Bethany had noticed that her husband’s condition was declining. Samuel was much more confused than he’d been before, and his word-finding abilities were getting worse.
“You’d better let me in her room,” Bill said sternly to the nurse outside the door. “That’s my wife in there.” The nurse was giving Bill
Usually, when a visitor to our community tries to “correct” one of my residents, I jump in and try to save the conversation. For example,
“Henry! Get your keys, we gotta go!” “I can’t find my keys, Irene! Where did you put them!” “I didn’t put your keys anywhere! Where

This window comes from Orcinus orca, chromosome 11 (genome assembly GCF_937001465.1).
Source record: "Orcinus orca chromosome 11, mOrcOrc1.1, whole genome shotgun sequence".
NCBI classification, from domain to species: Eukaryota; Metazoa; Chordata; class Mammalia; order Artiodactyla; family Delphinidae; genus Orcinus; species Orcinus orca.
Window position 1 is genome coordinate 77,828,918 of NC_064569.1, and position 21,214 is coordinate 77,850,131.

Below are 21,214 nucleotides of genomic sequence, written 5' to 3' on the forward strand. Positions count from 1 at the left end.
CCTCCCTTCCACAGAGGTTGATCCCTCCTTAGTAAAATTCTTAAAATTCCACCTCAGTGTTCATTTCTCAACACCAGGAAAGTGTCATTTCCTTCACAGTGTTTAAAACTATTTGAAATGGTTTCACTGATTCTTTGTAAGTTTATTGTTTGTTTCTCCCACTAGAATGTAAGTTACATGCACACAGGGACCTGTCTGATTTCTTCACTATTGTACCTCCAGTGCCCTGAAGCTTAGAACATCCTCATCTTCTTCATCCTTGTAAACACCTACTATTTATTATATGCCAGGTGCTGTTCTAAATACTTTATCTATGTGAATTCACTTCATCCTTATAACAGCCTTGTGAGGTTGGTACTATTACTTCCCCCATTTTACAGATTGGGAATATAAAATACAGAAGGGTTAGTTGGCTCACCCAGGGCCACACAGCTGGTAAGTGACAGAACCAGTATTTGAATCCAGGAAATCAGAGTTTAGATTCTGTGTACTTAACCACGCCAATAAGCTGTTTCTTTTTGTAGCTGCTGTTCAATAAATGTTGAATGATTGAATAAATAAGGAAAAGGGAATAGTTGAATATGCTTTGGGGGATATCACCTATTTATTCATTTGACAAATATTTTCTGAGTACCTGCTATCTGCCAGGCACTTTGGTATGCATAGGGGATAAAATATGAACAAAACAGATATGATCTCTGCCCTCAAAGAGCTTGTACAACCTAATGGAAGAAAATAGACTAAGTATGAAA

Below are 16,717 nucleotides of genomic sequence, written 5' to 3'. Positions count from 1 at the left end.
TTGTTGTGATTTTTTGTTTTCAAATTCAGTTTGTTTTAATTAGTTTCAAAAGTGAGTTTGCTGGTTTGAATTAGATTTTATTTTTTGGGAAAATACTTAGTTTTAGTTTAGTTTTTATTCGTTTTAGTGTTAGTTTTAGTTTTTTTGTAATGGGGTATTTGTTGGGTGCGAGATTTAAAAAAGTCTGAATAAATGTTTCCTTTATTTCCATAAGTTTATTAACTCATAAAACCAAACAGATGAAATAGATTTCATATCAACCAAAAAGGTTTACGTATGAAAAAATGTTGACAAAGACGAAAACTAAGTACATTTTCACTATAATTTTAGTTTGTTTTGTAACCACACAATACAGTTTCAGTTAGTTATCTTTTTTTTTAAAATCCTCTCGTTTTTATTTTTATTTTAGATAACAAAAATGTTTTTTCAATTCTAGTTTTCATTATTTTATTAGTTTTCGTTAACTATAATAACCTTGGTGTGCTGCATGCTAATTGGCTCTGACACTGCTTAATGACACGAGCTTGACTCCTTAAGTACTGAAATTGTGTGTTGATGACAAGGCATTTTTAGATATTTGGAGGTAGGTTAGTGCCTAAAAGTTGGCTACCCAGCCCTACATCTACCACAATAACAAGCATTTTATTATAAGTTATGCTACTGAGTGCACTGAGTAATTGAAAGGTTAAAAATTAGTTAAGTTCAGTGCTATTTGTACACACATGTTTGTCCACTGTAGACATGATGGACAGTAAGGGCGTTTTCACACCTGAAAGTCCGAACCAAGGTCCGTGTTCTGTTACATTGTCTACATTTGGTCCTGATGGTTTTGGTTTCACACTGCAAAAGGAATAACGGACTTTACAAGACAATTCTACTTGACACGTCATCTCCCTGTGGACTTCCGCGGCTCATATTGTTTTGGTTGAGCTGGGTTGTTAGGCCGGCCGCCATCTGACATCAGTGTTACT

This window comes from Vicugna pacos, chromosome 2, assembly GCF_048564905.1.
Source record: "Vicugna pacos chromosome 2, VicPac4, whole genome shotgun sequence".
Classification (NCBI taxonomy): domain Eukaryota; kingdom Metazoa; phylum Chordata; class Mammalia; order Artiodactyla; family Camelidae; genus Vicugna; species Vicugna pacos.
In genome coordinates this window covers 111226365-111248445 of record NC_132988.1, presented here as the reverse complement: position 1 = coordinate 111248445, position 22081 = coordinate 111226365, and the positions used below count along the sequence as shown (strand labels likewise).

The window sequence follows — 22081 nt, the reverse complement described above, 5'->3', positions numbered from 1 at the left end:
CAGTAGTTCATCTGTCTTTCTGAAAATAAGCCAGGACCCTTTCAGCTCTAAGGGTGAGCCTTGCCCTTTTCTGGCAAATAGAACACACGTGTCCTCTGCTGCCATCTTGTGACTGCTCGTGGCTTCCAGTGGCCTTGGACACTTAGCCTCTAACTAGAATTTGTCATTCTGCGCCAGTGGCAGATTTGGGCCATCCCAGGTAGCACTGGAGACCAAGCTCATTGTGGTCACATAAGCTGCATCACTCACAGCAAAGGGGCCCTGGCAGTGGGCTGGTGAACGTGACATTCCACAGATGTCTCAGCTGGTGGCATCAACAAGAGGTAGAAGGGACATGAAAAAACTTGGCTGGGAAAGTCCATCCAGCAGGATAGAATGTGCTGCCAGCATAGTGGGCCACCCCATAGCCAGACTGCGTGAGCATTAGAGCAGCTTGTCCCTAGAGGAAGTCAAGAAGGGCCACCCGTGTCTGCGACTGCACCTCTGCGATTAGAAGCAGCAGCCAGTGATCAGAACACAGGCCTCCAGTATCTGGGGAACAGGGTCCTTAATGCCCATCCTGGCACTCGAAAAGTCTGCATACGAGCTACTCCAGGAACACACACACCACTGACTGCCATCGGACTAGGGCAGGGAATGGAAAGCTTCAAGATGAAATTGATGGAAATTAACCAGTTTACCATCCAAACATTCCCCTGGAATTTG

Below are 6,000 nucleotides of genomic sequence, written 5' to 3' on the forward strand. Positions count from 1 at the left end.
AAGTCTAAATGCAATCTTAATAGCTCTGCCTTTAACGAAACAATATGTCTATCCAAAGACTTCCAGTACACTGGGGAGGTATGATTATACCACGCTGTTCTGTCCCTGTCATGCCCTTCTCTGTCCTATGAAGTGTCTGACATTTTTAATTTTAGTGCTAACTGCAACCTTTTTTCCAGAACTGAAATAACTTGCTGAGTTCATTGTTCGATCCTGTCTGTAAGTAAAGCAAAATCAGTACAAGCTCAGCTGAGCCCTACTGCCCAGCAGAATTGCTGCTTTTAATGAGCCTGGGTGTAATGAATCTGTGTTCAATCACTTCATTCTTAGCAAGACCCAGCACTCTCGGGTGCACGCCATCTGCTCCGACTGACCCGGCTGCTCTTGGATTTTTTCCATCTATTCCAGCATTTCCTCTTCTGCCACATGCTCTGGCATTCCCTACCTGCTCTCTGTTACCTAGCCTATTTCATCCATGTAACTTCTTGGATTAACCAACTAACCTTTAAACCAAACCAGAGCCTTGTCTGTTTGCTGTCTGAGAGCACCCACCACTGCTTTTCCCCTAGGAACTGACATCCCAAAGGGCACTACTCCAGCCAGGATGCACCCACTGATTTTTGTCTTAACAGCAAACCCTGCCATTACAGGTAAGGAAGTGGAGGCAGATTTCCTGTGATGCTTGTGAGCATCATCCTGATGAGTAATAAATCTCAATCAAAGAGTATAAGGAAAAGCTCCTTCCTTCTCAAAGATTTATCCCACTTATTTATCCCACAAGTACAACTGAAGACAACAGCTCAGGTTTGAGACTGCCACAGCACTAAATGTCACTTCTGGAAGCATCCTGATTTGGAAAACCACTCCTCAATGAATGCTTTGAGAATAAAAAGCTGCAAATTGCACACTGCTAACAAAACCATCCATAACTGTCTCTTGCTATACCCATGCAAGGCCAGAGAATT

“Mike’s Auto Shop. Krispy Kreme Donuts, hot donuts. Sears,” she said. Vera* was reading every single sign we passed on the road. Vera’s dementia has
I recently had a resident’s husband come up to me and ask about moving his wife to another room. “I think Bethany* should be in
Many of our residents receive visitors on a regular basis. It’s nice to see them interact with daughters, sons, grandchildren, and even spouses. The trouble